I was sad to find a lot of mediocrity of films at this years’ Fantasia Film Fest. More often than not I left the theatre somewhat unsatisfied. I was even underwhelmed by the highly anticipated Attack the Block.
One film however, was different. One film had me alternating between an ear-to-ear smile and an expression of anguished sympathy for the entirety of its runtime. I left the theatre with my faith in cinema renewed and a warm, satisfied feeling in my soul, like after I go to that place off St. Catherine Street on Friday nights which is frankly none of your business Mr. Noseypants. That film was Super, an independent superhero comedy starring Rain Wilson (The Office) Ellen Page (Juno and my future wife) and a host of others.
The plot may strike some familiar chords. Wilson plays Frank, a depressed middle-aged man whose wife (Liv Tyler) leaves him for a skuzzy drug dealer (Kevin Bacon of too many noteworthy films to count). Inspired by a bible-themed TV superhero (Nathan Fillion of Firefly and my current man-crush) he becomes The Crimson Bolt, a red-clad vigilante who wangs wrongdoers in the head with a pipe wrench with a triumphant cry of “Shut up, crime!”. Before long he’s joined by Ellen Page as Libby, a comic store employee who becomes his teen sidekick Bolty and quickly proves herself to be crazier than a bag of ferrets.
Now, I know what you’re thinking (I do, actually. And you’ve got some issues, buddy) “Thomas, you stallion of a man, you. This sounds a lot like Kick-Ass or Defendor, what makes it so special?” “Well”, I would reply “Almost everything.”. To start, the film finds an almost perfect balance between comedy and heart wrenching drama. While Kick-Ass quickly became an out and out spoof, and Defendor abandoned any pretense of comedy after about 20 minutes, Super manages to segue between the two so seamlessly you barely notice. One minute you’re cackling at the brutally visceral pipe wrench beatings, the next you find yourself thinking “Wait a minuteâ€¦. Frank, that ain’t cool, man. You’re losing it!”. Frank’s slow transformation from dealer of righteous, cathartic justice to violent, unhinged vigilante is so well executed, and the character so sympathetic and tragic, that when he starts to slip and attacks people for only minor crimes or annoyances we feel a sense of real dread at what he is becoming. We can see him starting to lose it and genuinely don’t want to see this sad, sweet guy basically turn into Travis Bickle in red underoos.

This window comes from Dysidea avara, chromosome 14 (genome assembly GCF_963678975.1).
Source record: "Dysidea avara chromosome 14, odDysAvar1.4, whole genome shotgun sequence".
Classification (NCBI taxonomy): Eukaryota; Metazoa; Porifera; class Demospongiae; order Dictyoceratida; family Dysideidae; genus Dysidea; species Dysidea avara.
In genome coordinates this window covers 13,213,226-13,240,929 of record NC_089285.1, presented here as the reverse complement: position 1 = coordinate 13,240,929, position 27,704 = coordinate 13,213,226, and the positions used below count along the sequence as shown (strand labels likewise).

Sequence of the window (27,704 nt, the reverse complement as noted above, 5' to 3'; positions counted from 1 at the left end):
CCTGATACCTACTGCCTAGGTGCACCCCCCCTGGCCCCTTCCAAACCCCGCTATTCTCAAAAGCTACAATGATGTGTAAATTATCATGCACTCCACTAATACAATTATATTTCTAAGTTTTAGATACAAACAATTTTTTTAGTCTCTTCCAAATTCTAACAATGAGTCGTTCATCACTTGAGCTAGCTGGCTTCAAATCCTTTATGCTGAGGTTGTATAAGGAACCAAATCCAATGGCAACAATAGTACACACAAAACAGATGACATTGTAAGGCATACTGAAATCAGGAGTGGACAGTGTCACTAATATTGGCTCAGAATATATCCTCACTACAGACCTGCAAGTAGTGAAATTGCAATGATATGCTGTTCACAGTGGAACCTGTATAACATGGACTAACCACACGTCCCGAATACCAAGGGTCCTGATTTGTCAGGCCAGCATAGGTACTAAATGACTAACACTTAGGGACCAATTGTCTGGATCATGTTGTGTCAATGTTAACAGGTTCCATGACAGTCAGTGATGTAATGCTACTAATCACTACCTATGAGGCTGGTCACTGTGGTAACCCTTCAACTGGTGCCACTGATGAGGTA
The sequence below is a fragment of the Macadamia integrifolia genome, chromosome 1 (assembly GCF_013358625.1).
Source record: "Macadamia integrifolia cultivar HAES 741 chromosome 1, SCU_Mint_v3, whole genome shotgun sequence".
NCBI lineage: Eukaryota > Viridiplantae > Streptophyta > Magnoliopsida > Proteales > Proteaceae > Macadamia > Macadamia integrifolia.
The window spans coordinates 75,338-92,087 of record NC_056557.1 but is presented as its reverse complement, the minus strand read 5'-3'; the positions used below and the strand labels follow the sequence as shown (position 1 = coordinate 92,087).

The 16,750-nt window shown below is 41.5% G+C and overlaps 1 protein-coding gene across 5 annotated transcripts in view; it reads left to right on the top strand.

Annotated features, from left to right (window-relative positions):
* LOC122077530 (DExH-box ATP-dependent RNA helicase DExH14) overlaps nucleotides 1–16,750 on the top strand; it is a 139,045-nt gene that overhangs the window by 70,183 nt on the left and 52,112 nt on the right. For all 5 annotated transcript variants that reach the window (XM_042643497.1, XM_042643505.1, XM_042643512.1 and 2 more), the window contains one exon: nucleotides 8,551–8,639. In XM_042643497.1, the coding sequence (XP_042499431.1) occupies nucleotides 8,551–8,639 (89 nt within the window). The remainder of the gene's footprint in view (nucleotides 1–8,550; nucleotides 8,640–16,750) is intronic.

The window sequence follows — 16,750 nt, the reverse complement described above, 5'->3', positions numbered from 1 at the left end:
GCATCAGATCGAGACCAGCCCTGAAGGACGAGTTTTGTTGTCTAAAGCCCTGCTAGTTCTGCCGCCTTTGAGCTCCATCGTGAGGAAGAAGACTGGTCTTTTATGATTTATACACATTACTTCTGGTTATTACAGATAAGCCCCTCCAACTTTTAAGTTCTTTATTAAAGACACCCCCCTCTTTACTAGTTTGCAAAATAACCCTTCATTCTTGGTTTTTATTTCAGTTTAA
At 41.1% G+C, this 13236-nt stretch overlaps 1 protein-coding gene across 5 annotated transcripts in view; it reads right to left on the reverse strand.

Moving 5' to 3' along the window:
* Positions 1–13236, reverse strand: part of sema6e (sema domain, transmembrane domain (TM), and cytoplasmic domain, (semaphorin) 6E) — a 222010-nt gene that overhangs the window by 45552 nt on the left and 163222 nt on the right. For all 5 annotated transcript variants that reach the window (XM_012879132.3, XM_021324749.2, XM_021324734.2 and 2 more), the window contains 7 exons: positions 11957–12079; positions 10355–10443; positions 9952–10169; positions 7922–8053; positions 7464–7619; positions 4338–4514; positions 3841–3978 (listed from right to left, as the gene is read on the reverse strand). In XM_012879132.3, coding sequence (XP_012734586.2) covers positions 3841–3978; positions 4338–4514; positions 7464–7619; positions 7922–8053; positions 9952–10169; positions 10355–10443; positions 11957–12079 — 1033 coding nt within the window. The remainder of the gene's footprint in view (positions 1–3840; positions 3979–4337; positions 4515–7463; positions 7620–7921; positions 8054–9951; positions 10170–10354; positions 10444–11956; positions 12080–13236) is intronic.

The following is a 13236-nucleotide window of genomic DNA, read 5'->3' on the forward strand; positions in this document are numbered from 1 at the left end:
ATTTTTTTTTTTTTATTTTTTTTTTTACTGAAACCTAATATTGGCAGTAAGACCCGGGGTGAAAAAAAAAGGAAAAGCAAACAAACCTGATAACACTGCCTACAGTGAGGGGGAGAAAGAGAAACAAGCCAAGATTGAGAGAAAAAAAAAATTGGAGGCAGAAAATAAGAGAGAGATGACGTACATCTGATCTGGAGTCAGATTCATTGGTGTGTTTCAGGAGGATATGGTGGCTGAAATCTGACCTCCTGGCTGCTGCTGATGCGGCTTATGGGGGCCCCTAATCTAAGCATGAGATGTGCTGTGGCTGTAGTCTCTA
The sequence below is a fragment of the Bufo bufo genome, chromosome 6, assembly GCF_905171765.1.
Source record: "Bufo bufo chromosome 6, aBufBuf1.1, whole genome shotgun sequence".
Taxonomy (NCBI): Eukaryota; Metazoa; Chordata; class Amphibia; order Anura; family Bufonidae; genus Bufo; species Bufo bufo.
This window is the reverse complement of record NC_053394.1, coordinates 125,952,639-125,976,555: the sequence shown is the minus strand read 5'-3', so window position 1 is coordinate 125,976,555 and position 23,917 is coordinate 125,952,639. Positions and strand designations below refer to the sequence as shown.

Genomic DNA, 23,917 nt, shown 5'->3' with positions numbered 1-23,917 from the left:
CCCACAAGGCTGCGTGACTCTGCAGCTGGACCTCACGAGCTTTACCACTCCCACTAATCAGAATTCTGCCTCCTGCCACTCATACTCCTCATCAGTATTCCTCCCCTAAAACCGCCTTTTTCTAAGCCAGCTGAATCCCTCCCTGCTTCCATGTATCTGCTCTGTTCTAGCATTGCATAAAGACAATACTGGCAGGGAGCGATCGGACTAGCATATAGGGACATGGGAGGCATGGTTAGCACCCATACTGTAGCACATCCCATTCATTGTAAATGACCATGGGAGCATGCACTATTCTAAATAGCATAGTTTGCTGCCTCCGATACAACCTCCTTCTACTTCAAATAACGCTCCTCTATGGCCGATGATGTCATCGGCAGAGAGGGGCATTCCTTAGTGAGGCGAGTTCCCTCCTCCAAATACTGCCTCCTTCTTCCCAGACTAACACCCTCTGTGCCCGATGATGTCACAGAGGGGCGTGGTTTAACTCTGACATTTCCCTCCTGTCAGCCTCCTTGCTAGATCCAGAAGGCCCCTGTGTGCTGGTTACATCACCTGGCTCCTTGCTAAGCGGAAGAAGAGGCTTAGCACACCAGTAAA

That of course leads me to the strongest point of the movie, the characterization. Frank’s transformation into The Crimson Bolt is not motivated by power, sexual thrills, glamour or the license to beat people up. He’s never read a comic book in his life, he isn’t part of that world of fanboy superhero-worship. What Frank is really interested in is reducing the world to stark principles. Light and dark, crime and justice, good and evil. He can’t fathom the idea that maybe, just maybe, his wife left him by choice, and isn’t a damsel in distress kidnapped by an evil villain, or that this perceived injustice will go unpunished. He becomes The Crimson Bolt so he can reduce the world to ideas he can understand and cope with, a four-color comic book world where good is good, evil is evil and crime is always punished. Enter Libby, the polar opposite of this mindset, who IS in it for the thrills, sexuality and violence. Frank’s interactions with Libby gives gives him the chance to make it through this without completely losing touch with reality.
Wilson’s performance as Frank is fantastic, showing yet again how comedic actors can take to dramatic acting like a duck to water, though he’s given enough comedic moments that we don’t forget his roots. Ellen Page brings an appropriate energy and enthusiasm to contrast to Frank’s dour awkwardness, and seems to be returning to her roots after her seeming career misstep with Inception.. The supporting players are pulling their weight admirably, with Bacon providing a suitably hate-able villain and Michael Rooker (Would you like a chocolate covered pretzel?) as his subtly conflicted croney. Keep an eye out for some other familiar faces like Linda Cardellini and Andre Royo.
Super is easily in my top five movies for this year, and my favorite of the movies I saw at Fantasia. It has heart, comedy, fantastic characterization, an awesome animated opening sequence and some of the most wonderfully bizarre scenes I’ve seen at the movies in a while (the scene where Frank receives his great inspiration has to be seen to be believed). The movie is on DVD and Blu-Ray now and will be enjoying a place of honor in my collection shortly. Not checking this movie out would be a crime. And you know what crime needs to do.